In Israel, Mr Martin plans to meet Prime Minister Benjamin Netanyahu, President Isaac Herzog and Foreign Minister Eli Cohen.
He will also meet President Mahmoud Abbas in Palestine before travelling to Jordan, where engagements will include a meeting with Deputy Prime Minister and Foreign Minister Ayman Safadi.
“This visit is an important opportunity to see the political, security and human rights situation in Israel and the occupied Palestinian territory,” Mr Martin said.
“There has been a worrying escalation in violence over recent months.
“Ireland has been consistent in its calls for the protection of civilians and the application of international law.
“This visit will allow the opportunity to discuss directly these issues with political leaders, as well as with Ireland’s civil society partners.”
He added: “The visit will be my first to Jordan since the opening of Ireland’s embassy in Amman and I am looking forward to seeing the strengthened bilateral relationship between us, including Ireland’s support for the Jordan Young Scientist Programme and other innovation initiatives.
“Jordan also hosts a significant number of refugees from Syria, Palestine and elsewhere. I will meet with refugee families and UN partners and reiterate Ireland’s continuing support.”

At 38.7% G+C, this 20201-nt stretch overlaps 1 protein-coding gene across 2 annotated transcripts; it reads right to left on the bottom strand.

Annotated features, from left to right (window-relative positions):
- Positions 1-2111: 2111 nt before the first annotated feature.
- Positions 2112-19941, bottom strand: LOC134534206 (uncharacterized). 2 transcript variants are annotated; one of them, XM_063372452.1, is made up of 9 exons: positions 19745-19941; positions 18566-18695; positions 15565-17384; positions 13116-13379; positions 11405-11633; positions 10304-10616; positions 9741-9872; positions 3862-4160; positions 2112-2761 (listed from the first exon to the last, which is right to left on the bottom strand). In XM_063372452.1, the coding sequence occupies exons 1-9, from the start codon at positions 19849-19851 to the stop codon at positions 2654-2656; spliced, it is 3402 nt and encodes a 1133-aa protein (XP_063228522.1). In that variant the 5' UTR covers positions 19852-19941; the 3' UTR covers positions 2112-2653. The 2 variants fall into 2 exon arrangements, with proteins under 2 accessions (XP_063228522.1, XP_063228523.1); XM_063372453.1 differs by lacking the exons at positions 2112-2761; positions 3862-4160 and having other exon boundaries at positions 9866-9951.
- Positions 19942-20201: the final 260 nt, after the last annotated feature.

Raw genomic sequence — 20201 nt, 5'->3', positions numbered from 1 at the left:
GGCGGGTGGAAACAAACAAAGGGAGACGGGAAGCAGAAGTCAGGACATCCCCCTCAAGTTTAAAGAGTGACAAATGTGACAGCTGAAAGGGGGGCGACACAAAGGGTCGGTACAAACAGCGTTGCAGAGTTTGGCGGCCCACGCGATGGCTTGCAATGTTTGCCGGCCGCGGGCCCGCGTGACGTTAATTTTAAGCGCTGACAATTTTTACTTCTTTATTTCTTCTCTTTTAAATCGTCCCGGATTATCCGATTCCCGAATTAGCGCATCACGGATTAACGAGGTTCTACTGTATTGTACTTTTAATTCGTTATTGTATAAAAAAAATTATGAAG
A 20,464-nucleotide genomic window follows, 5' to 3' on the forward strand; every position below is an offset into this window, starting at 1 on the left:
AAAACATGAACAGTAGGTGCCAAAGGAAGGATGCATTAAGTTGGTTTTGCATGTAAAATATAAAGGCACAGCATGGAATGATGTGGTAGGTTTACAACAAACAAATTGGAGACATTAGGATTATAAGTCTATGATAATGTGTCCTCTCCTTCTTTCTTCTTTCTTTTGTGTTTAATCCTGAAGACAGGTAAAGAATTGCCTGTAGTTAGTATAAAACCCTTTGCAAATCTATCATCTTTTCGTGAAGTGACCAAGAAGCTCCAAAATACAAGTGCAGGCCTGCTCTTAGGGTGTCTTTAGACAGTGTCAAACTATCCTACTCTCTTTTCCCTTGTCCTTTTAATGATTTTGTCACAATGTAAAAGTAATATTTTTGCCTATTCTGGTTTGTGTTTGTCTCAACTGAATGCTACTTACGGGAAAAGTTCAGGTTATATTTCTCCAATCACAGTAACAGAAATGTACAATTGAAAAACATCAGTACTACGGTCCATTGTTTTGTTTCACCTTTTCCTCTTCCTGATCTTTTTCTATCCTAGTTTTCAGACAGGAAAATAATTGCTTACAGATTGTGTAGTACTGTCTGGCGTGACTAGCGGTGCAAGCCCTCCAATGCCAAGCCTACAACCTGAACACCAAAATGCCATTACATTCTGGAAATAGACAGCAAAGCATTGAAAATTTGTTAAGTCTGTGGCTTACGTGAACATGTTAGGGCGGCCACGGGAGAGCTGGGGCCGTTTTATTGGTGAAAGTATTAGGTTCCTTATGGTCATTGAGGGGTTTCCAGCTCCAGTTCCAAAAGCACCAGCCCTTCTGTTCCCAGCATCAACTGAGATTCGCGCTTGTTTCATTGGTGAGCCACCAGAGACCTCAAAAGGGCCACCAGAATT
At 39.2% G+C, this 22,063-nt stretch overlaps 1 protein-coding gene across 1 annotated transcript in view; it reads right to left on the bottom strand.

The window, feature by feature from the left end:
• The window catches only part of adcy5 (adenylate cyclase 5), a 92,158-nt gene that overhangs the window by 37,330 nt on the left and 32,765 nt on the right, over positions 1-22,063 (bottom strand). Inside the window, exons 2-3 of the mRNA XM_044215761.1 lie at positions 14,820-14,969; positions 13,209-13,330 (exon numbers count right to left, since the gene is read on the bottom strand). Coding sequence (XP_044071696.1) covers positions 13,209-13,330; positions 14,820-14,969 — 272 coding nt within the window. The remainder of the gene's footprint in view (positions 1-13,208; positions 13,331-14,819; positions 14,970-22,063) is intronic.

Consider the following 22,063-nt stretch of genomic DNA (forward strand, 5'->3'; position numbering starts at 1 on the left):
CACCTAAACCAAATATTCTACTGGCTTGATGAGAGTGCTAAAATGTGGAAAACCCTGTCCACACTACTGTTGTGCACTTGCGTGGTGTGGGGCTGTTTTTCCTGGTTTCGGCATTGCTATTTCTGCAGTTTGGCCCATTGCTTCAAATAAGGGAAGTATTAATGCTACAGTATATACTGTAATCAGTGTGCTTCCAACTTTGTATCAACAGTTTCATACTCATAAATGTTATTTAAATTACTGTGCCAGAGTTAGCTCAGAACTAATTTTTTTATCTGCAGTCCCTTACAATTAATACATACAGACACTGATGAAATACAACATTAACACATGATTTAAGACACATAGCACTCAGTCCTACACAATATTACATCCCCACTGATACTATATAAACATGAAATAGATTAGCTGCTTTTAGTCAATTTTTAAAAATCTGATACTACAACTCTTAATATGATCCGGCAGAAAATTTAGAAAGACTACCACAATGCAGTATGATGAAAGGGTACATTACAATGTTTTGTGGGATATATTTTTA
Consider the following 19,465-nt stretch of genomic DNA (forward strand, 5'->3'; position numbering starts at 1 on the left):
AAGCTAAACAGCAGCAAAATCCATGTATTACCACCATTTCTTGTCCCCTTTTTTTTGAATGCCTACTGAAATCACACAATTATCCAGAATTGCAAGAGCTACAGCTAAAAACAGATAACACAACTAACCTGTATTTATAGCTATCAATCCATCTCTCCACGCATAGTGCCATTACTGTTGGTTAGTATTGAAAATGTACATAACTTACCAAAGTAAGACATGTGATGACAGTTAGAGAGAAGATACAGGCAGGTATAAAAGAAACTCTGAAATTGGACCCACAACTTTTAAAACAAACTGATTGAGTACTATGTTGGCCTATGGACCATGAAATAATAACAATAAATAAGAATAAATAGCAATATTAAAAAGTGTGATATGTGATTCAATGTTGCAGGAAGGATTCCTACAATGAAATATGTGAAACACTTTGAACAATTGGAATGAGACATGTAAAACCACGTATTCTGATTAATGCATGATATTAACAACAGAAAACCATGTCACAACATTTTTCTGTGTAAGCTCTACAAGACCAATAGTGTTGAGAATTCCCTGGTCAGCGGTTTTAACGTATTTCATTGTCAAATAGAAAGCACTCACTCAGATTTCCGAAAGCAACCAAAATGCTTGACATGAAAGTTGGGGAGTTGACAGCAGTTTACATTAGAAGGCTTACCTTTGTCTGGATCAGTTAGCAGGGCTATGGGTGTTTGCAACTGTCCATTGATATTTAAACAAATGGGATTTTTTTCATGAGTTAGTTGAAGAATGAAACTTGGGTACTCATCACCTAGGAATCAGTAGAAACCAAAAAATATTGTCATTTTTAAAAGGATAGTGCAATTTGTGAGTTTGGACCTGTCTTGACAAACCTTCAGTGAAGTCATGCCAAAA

Ireland does not recognise Palestine but is also critical of some of Israel’s policies.
The Tanaiste, as Ireland’s Deputy Prime Minister minister is called, will also meet UN leaders and other partners in the region.
Tensions have risen this year in the West Bank, resulting in the highest number of deaths recorded between Israelis and Palestinians since 2005, the UN said last month.
At least 225 Palestinians, 32 Israelis, a Ukrainian and an Italian have been killed in violence linked to the Palestinian-Israeli conflict, AFP reported.
Israel has conducted raids on refugee camps, towns and cities in the West Bank.
There have been major operations in Jenin and Nablus where dozens of people have been killed, including children, and hundreds wounded.